Here Are Some Of The Afro-Latinos Who Continue To Impact The Music Industry

These stellar musicians and artists are showing the beats, language and fashion of their Afro-Latino roots through a variety of music styles. Celebrate Black History Month by getting to know these eight influential Afro-Latino musicians.

1. Oscar D’Leon

When you’re dancing salsa classics such as “Llorarás” or  “Qué bueno baila usted” with your familia at your prima’s wedding, thank salsa grand maestro Oscar D’Leon. The Venezuelan salsa singer has been singing his way to the top of the salsa charts for decades, and his mega-watt smile is also a welcomed asset to Operation Smile, of which he is an ambassador for.

2. Ozuna

One of the most popular reggaetoneros who is having a major 🔥 moment right now is Puerto Rican reggaeton and Latin trip artist, Juan Carlos Ozuna Rosado, aka Ozuna. He recently made history for the Billboard Latin Music Awards by being nominated for 23 awards, the most of any Latin artist thus far. Catch him on nominated tracks including “Taki Taki” and “Te Boté.”

3. Chocquibtown

Colombian hip-hop group Chocquibtown might be under the radar to some music enthusiasts, but the group is internationally-acclaimed and award-winning, so they’re moving like the silent g in lasagna.

The group’s name pays homage to the Colombian department of Chocó, which has many inhabitants of African descent.

4. Vakeró

Manuel Varet Marte, known by his stage name, Vakeró, is an urban Latin artist from the Dominican Republic. He has told Billboard he is proud to be associated with the African part of his Afro-Latino roots, saying in Spanish to call him “negro”, not “moreno.” Don’t get it twisted.

5. Ibeyi2

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This French, Afro-Cuban and Venezuelan duo mixes electronic beats with hip-hop, piano, a little bit of French and a side of Yoruba (a language brought to Cuba from West African slaves.) Equally stunning and talented Ibeyi2 is probably best known for being in Beyonce’s ‘Lemonade’ special on HBO. Now that is what you call #BlackGirlMagic.

6. Princess Nokia

This Afro-Puerto Rican rapper is giving rap music the royal treatment. Her brand of feminism is both on display through her lyrics AND her activism. This go-getter is both a founder of Smart Girls Club AND recently announced she would be starting her own YouTube channel to promote self care, wellness and beauty. YES, QUEEN. YYESSSS!!

7. Amara la Negra

Afro-Dominican singer Amara la Negra has been a fixture in Latino households since she was a child. First she appeared on TV on the classic show, Sábado Gigante, and now she is scoring millions of views through YouTube and was a recognizable face on Love & Hip Hop: Miami. She is using the insults people have thrown at her for not being Latina enough, or not being black enough, and showing that Afro-Latinos ARE enough. She told Rolling Stone in a recent interview, Somewhere along the way, I started to feel this energy in my body – this need to empower other women, this need to liberate people. This need to talk.” And now people are definitely listening through her music.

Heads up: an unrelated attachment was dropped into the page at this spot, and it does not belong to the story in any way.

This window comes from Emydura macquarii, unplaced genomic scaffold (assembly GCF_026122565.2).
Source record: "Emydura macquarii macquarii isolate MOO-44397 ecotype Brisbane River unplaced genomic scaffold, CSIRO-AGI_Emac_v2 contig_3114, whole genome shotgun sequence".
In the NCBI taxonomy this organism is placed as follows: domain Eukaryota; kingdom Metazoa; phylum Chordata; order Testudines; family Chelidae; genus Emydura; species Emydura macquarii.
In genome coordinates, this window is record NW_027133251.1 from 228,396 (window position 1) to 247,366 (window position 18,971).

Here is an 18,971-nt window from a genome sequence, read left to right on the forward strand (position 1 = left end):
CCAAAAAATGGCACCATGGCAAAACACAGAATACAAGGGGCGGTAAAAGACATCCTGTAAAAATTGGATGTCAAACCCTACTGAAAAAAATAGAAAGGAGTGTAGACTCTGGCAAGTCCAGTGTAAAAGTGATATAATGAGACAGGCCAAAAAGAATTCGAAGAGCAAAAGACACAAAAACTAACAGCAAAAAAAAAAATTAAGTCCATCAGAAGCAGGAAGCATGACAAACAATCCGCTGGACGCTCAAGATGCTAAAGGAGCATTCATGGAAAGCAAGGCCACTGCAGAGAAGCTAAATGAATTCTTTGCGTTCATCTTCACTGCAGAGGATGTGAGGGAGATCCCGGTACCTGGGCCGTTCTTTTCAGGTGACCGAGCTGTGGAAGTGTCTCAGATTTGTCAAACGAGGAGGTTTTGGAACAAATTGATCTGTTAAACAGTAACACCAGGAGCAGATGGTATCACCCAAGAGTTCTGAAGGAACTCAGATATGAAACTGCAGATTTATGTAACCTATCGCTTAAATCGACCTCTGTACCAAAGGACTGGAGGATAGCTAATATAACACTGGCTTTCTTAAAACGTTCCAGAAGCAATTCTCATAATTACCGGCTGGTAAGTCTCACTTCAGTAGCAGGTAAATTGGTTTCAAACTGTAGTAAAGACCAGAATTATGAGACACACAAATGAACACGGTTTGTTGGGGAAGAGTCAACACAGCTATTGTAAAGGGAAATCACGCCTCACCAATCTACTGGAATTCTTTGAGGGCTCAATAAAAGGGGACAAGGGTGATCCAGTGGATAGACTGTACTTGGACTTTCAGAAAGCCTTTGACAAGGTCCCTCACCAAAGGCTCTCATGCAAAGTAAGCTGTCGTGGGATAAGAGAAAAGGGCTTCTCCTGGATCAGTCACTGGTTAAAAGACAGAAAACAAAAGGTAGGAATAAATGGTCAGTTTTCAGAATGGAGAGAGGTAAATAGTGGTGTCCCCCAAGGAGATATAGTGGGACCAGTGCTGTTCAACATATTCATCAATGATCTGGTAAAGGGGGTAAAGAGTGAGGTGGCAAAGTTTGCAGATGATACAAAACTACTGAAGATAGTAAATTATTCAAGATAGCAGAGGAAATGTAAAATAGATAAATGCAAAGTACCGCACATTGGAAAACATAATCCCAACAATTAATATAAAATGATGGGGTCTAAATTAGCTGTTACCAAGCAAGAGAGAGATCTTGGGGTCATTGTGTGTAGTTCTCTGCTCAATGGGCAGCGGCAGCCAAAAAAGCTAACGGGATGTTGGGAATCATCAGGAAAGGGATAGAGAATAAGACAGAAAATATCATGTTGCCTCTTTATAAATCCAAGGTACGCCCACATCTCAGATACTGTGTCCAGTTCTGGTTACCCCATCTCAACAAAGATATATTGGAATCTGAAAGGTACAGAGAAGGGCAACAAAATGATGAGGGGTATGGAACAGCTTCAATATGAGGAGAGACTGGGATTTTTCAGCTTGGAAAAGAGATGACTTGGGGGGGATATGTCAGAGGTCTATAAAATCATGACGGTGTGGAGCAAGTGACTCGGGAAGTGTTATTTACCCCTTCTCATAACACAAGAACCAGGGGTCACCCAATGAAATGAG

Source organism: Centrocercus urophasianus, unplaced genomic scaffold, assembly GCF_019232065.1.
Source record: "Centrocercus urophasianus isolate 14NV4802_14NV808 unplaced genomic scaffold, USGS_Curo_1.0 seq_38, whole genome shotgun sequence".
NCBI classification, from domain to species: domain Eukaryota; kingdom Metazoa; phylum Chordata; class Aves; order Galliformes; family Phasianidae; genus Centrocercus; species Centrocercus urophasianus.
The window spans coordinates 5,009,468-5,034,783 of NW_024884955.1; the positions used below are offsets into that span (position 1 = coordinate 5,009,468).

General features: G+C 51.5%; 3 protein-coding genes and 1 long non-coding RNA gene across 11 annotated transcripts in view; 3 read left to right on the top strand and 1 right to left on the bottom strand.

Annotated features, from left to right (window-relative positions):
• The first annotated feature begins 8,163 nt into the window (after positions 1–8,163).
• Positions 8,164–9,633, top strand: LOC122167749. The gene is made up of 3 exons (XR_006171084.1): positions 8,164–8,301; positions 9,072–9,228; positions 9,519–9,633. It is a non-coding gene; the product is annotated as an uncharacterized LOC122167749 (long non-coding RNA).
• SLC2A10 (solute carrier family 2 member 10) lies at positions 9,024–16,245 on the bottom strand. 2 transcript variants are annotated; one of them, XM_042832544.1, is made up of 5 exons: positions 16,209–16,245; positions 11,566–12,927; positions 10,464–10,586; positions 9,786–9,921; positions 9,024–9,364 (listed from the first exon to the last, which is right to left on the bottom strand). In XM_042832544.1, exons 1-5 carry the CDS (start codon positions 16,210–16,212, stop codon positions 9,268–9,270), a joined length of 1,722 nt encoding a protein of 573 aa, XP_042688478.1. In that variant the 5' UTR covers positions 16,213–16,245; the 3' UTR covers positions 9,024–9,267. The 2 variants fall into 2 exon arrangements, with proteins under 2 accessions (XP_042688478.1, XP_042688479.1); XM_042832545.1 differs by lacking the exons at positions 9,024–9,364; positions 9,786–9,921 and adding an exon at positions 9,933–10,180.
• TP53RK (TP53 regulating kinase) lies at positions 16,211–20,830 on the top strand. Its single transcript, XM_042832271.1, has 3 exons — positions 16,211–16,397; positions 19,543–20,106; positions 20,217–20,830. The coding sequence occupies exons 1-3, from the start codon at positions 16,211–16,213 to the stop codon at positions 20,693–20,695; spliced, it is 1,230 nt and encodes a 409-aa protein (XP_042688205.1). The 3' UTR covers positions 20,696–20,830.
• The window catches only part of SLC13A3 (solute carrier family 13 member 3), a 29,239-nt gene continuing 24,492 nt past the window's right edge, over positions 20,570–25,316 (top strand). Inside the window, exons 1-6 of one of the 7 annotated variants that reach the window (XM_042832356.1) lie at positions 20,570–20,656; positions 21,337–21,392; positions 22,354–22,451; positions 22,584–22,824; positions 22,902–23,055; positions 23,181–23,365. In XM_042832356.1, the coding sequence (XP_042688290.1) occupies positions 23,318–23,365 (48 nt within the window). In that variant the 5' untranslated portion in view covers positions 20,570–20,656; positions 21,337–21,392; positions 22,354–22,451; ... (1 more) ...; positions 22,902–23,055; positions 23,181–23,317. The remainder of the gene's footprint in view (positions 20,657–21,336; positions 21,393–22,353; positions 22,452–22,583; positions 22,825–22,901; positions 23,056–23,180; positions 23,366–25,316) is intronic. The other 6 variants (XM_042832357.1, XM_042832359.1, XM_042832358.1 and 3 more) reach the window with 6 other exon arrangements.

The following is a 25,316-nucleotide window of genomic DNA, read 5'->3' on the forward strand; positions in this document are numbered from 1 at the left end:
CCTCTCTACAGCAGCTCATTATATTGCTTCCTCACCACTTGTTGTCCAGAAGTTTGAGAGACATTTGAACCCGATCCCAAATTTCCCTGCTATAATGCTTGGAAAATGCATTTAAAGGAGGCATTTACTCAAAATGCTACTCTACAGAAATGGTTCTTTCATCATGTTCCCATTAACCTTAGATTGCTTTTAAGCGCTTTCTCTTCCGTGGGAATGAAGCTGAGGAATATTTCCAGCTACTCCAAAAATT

8. Celia Cruz

The absolute, unquestionable QUEEN of salsa is and always will be the beloved Celia Cruz. Perhaps the first Afro-Latin artist to break through the class ceiling of identity and showcase to the world what it means to be black and talented, Celia Cruz put her country of Cuba and her style of salsa on the map. Her legacy continues on to this day, with musicians still revering her as one of the greatest Latina singers OF ALL TIME.

Did we miss any of your favorite Afro-Latino musicians? Let us know in the comments!!

Reggaeton Super Star Ozuna Doesn’t Care About Being ‘The King Of Reggaeton:’ ‘I Do It For My People’


Reggaeton Super Star Ozuna Doesn’t Care About Being ‘The King Of Reggaeton:’ ‘I Do It For My People’

ozuna / Instagram

The reggaeton superstar, Juan Carlos Ozuna has become a chart-topping artist with lots of accolades. The singer is best known for singing positive and uplifting songs and making a point of avoiding profanity out of respect for his daughter. His unique voice and the upbeat nature of his music have made him a global sensation. Except, this week, Ozuna told The New York Post that he doesn’t care to be called “The King of Reggaeton.”

Ozuna grew up in Puerto Rico, and has been writing songs since he was 12 years old. 

Credit: ozuna / Instagram

He dropped his first hit in 2015 with “Si Tu Marido No Te Quiere,” and in 2016 with “La Ocasion.” He released a remix to supertstar Daddy Yankee’s song “No Quiere Enamorarse” and racked up millions of views and streams. 

Ozuna’s first full-length album ‘Odisea’ topped the charts and he became a sensation.

Credit: yosoy_pito / Instagram

His first full-length album dropped in 2017. ‘Odisea’ featured guest appearances by Reggaeton icons like De la Ghetto, Anuel AA, J Balvin, and others. His debut album peaked at number one on the Top Latin Albums chart. And though he’s been hailed as “the new king of reggaeton,” Ozuna is reluctant to wear the crown. 

He doesn’t do music for titles or awards, “I work for my people.”

Credit: ozuna / Instagram

“I’m not doing music for everybody to call me ‘the king,’ ” says the 27-year-old Puerto Rican artist, who’s dropping his third album, “Nibiru,” on Friday. “I’m doing music for my people; I work for my people. I’m doing this because I love it.”

Ozuna loves his people, and they love him back. His albums have earned him multiple awards and lots of success.

Credit: ozuna / Instagram

When the love is genuine, it’s tangible, and reciprocated. In 2018, ‘el negrito ojos claros’ finished with the Top 2 LPs, his 2017 debut, “Odisea,” and its follow-up, “Aura,” on Billboard’s year-end Top Latin Albums Chart. In April of this year, he took home 11 trophies, including artist of the year, at the Billboard Latin Music Awards, becoming the biggest winner in a single night in the event’s history.

Now, the singer’s getting ready for what’s coming. He has a big week ahead of him.

Credit: ozuna / Instagram

In addition to the release of “Nibiru,” which will be his third studio album, the reggaetonero is scheduled to perform at the Macy’s Thanksgiving Day Parade and at the Prudential Center on Friday as part of the Mega Bash, an all-star Latin concert. 

The Puerto Rican singer has crossed over to U.S. audiences by collaborating with huge Hip Hop and pop stars.

Crossover audiences have gotten to know Ozuna, too, thanks to his international smash “Taki Taki” in collaboration with Cardi B, Selena Gomez and DJ Snake. Another high-profile collab that boosted his career, was 2018’s “La Modelo” with American rapper Cardi B, which marked Ozuna‘s first entry on the Hot 100.

“That’s my sister; that’s my family,” said Ozuna in an interview with The New York Post, about the Bronx rapper, who he first met in 2014. “I had a show in New York at La Boom [in Queens]. Somebody told me, ‘Yo, Cardi B’s coming to see you.’ I said, ‘Who’s Cardi B?’”